In the six seconds it will take you to read this sentence, around 54 tires reached the end of their useful life somewhere in the world. The tire industry faces an enormous recycling challenge - those 9 tires per second equate to nearly 300 million discarded tires across the U.S. annually.

Compounding the issue, 75% end up in landfills, triggering a cascade of environmental hazards from microplastic pollution to soil/groundwater contamination as toxic components slowly leach out. This ticking time bomb only intensifies as more tires pile up.

The full lifecycle of tires represents a major sustainability issue that demands attention. Vehicle fleets, including Fluid Truck, have a responsibility as high-volume users of tires. We’re all about learning and improving, aiming to tread lightly on the planet. Our commitment? To lead the way in sustainable fleet management and inspire the industry to follow suit. 

In this article, we'll examine the true environmental cost of tires from manufacturing to disposal and explore innovative solutions being developed to mitigate their impact.

The dirty road to rubber: Tire manufacturing's toxic footprint

Arial view of a large highway with many cars driving on it.
Image via Canva

Even before tires hit the road, their production leaves a staggering environmental footprint from the sourcing of raw materials to the energy-intensive and polluting manufacturing processes. 

Globally, 2.5 billion tires are produced annually, and the raw materials are just as damaging as the tire itself. Manufacturing is extremely energy-intensive, burning massive amounts of fossil fuels that emit greenhouse gasses. Tire plants also release toxic air pollutants. Tires, primarily made out of rubber, contribute to deforestation in Southeast Asia and Africa. 

Beyond air emissions, hazardous solid and liquid wastes like chemical sludges and contaminated rubber rebuffs require special handling. If mismanaged, these can contaminate soil and waterways.

From raw material acquisition to manufacturing, tire production is guilty of habitat destruction, pollution, and hazardous byproducts – setting the stage for the environmental impact to intensify even further once on vehicles.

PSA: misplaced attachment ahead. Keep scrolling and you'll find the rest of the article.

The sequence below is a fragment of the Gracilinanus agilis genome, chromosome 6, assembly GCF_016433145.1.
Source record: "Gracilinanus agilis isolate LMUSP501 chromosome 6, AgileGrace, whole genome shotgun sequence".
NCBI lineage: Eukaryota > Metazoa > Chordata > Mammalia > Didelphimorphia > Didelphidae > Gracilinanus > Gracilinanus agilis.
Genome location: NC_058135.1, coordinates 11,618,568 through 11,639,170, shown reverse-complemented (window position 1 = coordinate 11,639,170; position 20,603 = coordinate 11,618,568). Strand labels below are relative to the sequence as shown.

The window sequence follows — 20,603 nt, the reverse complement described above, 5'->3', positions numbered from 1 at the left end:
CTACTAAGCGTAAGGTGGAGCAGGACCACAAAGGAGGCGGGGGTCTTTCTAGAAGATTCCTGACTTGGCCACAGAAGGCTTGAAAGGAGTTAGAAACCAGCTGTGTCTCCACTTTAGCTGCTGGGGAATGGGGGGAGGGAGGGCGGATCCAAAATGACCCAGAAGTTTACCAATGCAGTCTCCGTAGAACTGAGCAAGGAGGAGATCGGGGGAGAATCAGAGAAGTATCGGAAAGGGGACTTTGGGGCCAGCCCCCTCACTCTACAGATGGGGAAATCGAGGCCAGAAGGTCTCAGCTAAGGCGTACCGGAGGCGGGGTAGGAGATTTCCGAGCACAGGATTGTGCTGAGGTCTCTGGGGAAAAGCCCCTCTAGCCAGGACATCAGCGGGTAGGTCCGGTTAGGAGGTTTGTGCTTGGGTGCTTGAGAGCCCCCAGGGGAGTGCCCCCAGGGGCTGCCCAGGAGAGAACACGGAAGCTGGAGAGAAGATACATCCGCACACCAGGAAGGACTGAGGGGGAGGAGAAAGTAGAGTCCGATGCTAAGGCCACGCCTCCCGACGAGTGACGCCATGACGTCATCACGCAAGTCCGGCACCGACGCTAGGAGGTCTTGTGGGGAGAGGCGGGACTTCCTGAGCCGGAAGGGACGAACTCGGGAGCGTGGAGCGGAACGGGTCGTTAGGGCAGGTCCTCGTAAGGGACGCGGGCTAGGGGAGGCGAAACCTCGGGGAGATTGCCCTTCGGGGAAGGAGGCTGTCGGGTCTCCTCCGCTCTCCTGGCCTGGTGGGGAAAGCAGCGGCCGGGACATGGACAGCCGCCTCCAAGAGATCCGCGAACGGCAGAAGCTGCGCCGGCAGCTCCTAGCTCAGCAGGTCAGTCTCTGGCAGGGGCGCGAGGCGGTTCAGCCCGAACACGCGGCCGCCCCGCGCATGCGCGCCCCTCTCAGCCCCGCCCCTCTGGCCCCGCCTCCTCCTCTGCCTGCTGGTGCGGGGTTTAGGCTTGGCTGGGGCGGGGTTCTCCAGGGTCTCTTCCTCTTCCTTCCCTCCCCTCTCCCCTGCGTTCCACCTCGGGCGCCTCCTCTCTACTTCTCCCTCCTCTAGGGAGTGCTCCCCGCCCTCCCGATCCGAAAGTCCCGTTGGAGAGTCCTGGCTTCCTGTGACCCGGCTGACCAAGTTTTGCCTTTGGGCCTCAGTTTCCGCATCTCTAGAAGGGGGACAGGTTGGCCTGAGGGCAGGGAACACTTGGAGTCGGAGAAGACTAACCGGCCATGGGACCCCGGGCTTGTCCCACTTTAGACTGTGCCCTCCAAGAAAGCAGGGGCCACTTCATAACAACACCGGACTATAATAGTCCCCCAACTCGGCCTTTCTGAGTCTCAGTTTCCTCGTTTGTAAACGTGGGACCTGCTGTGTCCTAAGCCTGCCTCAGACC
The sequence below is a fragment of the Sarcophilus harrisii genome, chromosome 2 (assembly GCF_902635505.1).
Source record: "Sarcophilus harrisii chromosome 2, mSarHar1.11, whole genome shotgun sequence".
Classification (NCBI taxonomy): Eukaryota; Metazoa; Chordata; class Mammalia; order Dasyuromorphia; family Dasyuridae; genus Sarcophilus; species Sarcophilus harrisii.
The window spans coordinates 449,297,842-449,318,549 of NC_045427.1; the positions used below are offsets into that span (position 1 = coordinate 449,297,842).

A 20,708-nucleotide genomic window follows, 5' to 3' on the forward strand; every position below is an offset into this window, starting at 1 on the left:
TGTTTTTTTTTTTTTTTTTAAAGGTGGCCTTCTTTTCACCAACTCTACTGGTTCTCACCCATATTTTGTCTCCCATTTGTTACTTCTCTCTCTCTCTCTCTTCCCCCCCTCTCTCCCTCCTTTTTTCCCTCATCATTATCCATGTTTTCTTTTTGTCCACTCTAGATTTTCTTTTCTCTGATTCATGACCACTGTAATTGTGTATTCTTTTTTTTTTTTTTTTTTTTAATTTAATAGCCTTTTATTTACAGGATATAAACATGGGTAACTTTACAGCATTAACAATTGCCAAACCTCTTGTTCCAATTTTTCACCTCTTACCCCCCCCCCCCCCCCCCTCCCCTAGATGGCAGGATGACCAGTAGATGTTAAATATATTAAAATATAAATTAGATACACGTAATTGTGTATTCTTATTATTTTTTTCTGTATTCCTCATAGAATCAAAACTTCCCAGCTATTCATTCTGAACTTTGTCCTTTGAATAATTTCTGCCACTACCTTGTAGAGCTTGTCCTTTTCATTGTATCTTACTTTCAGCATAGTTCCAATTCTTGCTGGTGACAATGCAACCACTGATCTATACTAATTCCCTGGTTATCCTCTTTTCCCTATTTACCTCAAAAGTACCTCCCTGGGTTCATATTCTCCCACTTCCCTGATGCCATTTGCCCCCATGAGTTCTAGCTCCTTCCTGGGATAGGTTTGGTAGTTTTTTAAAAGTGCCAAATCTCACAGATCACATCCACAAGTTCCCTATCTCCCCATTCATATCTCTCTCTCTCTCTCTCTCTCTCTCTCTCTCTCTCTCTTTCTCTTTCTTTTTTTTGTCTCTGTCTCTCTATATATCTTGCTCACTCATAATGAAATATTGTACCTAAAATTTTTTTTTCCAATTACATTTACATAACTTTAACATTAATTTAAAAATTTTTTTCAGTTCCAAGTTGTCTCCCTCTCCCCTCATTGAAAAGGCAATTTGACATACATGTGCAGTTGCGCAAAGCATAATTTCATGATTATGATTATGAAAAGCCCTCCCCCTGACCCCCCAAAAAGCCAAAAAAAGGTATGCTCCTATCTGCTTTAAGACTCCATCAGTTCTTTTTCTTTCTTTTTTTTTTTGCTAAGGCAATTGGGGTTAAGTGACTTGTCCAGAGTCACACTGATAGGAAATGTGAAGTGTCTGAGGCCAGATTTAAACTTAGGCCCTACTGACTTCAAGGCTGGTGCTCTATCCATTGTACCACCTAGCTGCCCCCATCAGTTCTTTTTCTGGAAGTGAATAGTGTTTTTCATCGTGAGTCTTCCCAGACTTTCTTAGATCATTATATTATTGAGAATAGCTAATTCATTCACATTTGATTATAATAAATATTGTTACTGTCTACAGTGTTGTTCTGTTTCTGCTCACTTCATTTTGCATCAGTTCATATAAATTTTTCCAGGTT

On-road impacts

Shockingly, studies have shown that tire wear generates nearly 2,000 times more particulate pollution than what is emitted from the exhaust pipes of modern vehicles.

A major concern with tire pollution is that it goes largely unregulated. As we drive, our tires continually shed tiny particles that seep into roadways and the surrounding environment, unchecked. Unlike tailpipe emissions that are strictly regulated, this form of particulate pollution from tires has no oversight or controls in place.

Here are three ways in which tires cause environmental effects:

  • Fuel Inefficiency: Higher rolling resistance translates to increased fuel use and emissions
  • Microplastic menace: Tires continuously shed microplastics that pollute waterways and oceans, accounting for 78% of microplastics 
  • Premature replacement: Under/over-inflation and misalignment cause excessive tire wear and replacing tires prematurely compounds manufacturing environmental impacts

Effective solutions to reinvent the wheel 

Image of tires on a conveyor belt at a tire processing factory
Image via Sick Sensor Inteligence

While the environmental impacts of tires are significant, innovative solutions are rolling out to make them more eco-friendly throughout their lifecycle:

Greener manufacturing

  • Using more sustainable plant-based materials like rubber from guayule and silica from rice husks
  • Implementing circular economy principles by recycling factory waste back into production

Extending tire life

  • Producing tires with improved wear-resistance and self-sealing technologies
  • Promoting proper tire maintenance through inflation monitoring and rotation
  • Designing tires with renewable tread compounds for re-treading

Recycling and repurposing

  • Establishing more collection points and recycling facilities for scrap tires
  • Developing new approaches to process tires into rubberized asphalt, playground surfaces, and other products
  • Exploring pyrolysis and gasification to convert tires into fuel, oil, and other materials

How tires are recycled

  1. Collection and transportation: Scrap tires are collected from various sources like auto shops and landfills, and are then sorted by type and transported to a recycling facility
  2. Shredding/chipping: The first step is shredding the tires into chips or smaller crumb rubber pieces using powerful shredding machinery
  3. Processing: Depending on the intended end product, the rubber goes through different processes; such as ambient grinding, cryogenic grinding, and pyrolysis
  4. Product manufacturing: The processed rubber is used to make various products, like playground/rubber mulch,rubber-modified asphalt, brake pads/belts, new tires/rubber products, and even tire-derived fuel.

Tread toward sustainability with Fluid Truck

Exploring innovative avenues to reduce the environmental footprint of tires is crucial. 

At Fluid Truck, we're pioneering sustainable solutions with our truck rental service, revolutionizing shared mobility. By partnering with us, you not only gain access to our fleet but also tap into our resource optimization expertise tailored to your business needs. Our service ensures that vehicles are utilized efficiently, minimizing unnecessary mileage and tire wear, further contributing to a greener future.

Check out how Fluid Truck can help you meet your sustainability goals here.

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